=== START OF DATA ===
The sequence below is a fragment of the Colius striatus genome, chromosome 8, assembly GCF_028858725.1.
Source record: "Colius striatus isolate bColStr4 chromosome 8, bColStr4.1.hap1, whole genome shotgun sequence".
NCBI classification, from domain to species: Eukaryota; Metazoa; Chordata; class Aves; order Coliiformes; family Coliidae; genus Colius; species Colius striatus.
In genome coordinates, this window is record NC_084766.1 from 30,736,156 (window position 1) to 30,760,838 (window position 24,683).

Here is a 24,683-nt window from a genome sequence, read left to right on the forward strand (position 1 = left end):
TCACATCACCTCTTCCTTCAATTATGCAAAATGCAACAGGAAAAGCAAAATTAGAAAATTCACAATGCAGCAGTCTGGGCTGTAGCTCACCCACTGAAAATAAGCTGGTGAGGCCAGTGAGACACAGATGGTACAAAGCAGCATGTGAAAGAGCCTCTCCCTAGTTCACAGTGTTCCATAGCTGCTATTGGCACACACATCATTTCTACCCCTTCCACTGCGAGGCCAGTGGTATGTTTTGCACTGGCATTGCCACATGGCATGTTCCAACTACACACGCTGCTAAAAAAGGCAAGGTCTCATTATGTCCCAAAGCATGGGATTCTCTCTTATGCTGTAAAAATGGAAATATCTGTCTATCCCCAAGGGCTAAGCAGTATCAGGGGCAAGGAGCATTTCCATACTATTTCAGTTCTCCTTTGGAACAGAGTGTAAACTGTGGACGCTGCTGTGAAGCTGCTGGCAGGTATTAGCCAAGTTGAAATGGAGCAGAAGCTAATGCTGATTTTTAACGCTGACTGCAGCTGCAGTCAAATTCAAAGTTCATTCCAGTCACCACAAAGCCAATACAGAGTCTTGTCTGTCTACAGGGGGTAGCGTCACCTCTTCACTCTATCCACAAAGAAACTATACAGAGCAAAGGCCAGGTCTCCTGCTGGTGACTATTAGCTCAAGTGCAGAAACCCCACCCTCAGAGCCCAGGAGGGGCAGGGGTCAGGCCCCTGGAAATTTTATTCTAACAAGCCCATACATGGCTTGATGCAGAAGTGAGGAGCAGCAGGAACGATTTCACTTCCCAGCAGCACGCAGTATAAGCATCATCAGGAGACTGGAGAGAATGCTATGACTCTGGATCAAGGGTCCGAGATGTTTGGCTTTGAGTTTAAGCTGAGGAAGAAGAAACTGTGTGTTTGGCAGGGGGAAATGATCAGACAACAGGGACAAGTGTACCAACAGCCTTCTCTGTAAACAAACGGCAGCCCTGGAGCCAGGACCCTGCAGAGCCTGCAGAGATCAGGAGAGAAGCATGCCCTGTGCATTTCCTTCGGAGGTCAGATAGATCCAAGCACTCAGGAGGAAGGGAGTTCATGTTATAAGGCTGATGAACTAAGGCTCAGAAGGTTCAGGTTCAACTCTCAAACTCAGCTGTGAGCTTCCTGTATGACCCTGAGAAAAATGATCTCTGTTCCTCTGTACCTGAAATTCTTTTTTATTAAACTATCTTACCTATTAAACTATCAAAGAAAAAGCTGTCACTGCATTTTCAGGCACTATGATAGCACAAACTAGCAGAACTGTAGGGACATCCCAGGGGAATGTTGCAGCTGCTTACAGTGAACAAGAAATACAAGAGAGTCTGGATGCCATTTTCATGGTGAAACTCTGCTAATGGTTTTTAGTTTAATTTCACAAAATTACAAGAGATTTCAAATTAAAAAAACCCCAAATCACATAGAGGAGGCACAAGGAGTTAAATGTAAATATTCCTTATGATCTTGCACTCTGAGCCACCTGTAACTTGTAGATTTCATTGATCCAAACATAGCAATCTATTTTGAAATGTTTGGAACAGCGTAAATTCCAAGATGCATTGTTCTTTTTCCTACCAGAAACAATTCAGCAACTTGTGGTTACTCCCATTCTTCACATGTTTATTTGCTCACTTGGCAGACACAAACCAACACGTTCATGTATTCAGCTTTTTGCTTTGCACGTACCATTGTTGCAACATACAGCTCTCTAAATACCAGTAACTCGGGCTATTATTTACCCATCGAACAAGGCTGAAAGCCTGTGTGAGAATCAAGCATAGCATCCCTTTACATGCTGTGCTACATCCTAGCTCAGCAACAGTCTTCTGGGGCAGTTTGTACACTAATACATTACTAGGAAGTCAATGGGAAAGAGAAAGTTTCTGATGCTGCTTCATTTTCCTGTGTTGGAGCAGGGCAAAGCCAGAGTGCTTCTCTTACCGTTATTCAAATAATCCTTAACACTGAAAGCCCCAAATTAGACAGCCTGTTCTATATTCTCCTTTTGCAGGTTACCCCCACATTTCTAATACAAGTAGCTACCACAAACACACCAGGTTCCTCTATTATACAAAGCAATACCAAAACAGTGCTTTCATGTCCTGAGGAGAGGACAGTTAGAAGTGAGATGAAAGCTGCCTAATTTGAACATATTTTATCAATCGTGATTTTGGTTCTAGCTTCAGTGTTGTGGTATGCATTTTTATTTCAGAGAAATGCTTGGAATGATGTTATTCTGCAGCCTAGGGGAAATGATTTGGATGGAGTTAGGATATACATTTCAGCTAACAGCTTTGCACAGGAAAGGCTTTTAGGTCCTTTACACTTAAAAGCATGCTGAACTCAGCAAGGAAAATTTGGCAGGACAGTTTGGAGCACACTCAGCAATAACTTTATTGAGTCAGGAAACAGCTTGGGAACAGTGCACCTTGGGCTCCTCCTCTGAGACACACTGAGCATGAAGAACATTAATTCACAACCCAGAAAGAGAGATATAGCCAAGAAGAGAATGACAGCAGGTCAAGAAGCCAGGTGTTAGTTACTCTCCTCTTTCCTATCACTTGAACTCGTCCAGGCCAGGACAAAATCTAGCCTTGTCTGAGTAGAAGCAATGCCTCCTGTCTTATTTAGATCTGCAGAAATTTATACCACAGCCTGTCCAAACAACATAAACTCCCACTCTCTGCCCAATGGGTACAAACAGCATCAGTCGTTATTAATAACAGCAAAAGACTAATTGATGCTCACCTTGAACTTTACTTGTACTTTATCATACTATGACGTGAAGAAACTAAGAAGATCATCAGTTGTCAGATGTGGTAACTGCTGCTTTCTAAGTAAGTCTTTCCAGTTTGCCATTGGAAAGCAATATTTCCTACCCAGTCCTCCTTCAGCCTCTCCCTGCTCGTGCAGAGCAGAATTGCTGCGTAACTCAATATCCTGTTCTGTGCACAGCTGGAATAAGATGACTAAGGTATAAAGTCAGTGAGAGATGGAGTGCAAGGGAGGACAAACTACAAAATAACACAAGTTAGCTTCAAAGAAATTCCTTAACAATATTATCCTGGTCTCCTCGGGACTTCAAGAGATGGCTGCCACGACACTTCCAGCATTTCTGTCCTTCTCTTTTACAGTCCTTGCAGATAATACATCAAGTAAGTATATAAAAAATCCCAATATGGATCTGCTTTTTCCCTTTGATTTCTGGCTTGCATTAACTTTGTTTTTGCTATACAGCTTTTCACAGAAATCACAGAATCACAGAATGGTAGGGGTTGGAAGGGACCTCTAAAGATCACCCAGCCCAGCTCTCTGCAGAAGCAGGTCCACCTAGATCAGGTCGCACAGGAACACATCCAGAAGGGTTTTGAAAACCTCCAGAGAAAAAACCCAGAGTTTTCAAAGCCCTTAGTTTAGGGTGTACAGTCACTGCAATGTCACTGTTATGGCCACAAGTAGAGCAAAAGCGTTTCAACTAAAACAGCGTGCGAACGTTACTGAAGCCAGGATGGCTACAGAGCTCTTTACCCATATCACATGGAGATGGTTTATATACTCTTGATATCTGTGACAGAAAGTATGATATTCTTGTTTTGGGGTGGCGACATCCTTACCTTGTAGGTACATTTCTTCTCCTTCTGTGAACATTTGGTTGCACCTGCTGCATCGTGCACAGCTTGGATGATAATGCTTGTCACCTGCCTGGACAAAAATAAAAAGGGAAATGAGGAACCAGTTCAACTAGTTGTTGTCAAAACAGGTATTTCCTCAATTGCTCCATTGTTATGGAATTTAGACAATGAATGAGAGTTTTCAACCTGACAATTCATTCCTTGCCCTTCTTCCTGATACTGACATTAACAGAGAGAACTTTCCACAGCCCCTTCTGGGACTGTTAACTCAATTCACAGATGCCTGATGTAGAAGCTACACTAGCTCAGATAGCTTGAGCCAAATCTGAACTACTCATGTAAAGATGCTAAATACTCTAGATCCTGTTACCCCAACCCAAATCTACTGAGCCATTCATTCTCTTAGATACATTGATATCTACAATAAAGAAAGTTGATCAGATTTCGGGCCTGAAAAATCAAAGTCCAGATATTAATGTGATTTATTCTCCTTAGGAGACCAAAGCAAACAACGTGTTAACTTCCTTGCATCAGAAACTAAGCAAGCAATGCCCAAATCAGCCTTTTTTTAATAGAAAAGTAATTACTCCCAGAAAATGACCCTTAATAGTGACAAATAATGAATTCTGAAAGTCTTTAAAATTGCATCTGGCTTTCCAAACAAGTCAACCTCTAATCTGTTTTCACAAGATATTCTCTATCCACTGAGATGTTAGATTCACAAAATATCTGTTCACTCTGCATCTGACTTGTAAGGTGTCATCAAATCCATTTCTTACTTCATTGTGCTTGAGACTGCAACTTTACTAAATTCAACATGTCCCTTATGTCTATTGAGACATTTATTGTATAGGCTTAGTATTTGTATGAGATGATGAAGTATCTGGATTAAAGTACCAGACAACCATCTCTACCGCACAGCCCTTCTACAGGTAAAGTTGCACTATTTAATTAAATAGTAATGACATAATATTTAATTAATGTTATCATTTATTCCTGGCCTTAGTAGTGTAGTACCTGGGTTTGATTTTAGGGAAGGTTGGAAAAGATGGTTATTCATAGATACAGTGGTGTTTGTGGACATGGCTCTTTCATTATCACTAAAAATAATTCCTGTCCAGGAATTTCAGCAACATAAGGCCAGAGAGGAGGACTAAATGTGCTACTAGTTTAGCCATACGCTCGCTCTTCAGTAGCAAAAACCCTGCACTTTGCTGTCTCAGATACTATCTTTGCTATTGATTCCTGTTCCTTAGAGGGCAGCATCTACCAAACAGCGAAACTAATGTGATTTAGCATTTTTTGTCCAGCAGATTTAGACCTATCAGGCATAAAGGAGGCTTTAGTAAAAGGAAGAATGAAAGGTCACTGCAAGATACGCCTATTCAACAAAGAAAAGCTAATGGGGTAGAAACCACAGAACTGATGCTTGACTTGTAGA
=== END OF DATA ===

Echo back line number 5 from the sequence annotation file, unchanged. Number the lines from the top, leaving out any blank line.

Here is a 24,683-nt window from a genome sequence, read left to right on the forward strand (position 1 = left end):